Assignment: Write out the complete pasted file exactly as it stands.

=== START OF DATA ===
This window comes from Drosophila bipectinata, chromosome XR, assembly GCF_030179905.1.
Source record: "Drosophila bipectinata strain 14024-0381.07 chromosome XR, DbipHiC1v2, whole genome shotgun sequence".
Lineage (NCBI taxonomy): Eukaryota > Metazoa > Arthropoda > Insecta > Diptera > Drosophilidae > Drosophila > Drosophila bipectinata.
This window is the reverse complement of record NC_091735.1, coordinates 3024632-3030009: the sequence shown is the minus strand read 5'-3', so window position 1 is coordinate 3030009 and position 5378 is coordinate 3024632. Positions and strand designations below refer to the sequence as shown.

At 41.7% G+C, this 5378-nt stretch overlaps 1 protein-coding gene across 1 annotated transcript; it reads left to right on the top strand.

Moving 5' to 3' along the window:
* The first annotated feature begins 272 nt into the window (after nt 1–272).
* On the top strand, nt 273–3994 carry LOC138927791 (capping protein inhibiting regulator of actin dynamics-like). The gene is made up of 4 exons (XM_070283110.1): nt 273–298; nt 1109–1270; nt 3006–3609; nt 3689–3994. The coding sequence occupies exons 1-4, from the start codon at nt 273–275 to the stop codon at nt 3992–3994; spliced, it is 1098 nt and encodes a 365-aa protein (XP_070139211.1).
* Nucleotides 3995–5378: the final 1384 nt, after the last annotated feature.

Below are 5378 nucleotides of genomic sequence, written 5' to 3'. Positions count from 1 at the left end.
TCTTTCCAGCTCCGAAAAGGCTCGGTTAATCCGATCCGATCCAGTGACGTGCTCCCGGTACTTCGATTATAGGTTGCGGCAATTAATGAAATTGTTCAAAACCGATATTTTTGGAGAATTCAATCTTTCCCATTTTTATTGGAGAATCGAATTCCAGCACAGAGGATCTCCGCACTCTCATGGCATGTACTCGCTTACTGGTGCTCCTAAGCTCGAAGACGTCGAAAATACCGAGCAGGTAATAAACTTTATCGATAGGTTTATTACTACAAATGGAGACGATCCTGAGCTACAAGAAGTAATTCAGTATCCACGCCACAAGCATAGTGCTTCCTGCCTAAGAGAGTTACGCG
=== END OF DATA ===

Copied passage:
This window comes from Drosophila bipectinata, chromosome XR, assembly GCF_030179905.1.
Source record: "Drosophila bipectinata strain 14024-0381.07 chromosome XR, DbipHiC1v2, whole genome shotgun sequence".
Lineage (NCBI taxonomy): Eukaryota > Metazoa > Arthropoda > Insecta > Diptera > Drosophilidae > Drosophila > Drosophila bipectinata.
This window is the reverse complement of record NC_091735.1, coordinates 3024632-3030009: the sequence shown is the minus strand read 5'-3', so window position 1 is coordinate 3030009 and position 5378 is coordinate 3024632. Positions and strand designations below refer to the sequence as shown.

At 41.7% G+C, this 5378-nt stretch overlaps 1 protein-coding gene across 1 annotated transcript; it reads left to right on the top strand.

Moving 5' to 3' along the window:
* The first annotated feature begins 272 nt into the window (after nt 1–272).
* On the top strand, nt 273–3994 carry LOC138927791 (capping protein inhibiting regulator of actin dynamics-like). The gene is made up of 4 exons (XM_070283110.1): nt 273–298; nt 1109–1270; nt 3006–3609; nt 3689–3994. The coding sequence occupies exons 1-4, from the start codon at nt 273–275 to the stop codon at nt 3992–3994; spliced, it is 1098 nt and encodes a 365-aa protein (XP_070139211.1).
* Nucleotides 3995–5378: the final 1384 nt, after the last annotated feature.

Below are 5378 nucleotides of genomic sequence, written 5' to 3'. Positions count from 1 at the left end.
TCTTTCCAGCTCCGAAAAGGCTCGGTTAATCCGATCCGATCCAGTGACGTGCTCCCGGTACTTCGATTATAGGTTGCGGCAATTAATGAAATTGTTCAAAACCGATATTTTTGGAGAATTCAATCTTTCCCATTTTTATTGGAGAATCGAATTCCAGCACAGAGGATCTCCGCACTCTCATGGCATGTACTCGCTTACTGGTGCTCCTAAGCTCGAAGACGTCGAAAATACCGAGCAGGTAATAAACTTTATCGATAGGTTTATTACTACAAATGGAGACGATCCTGAGCTACAAGAAGTAATTCAGTATCCACGCCACAAGCATAGTGCTTCCTGCCTAAGAGAGTTACGCG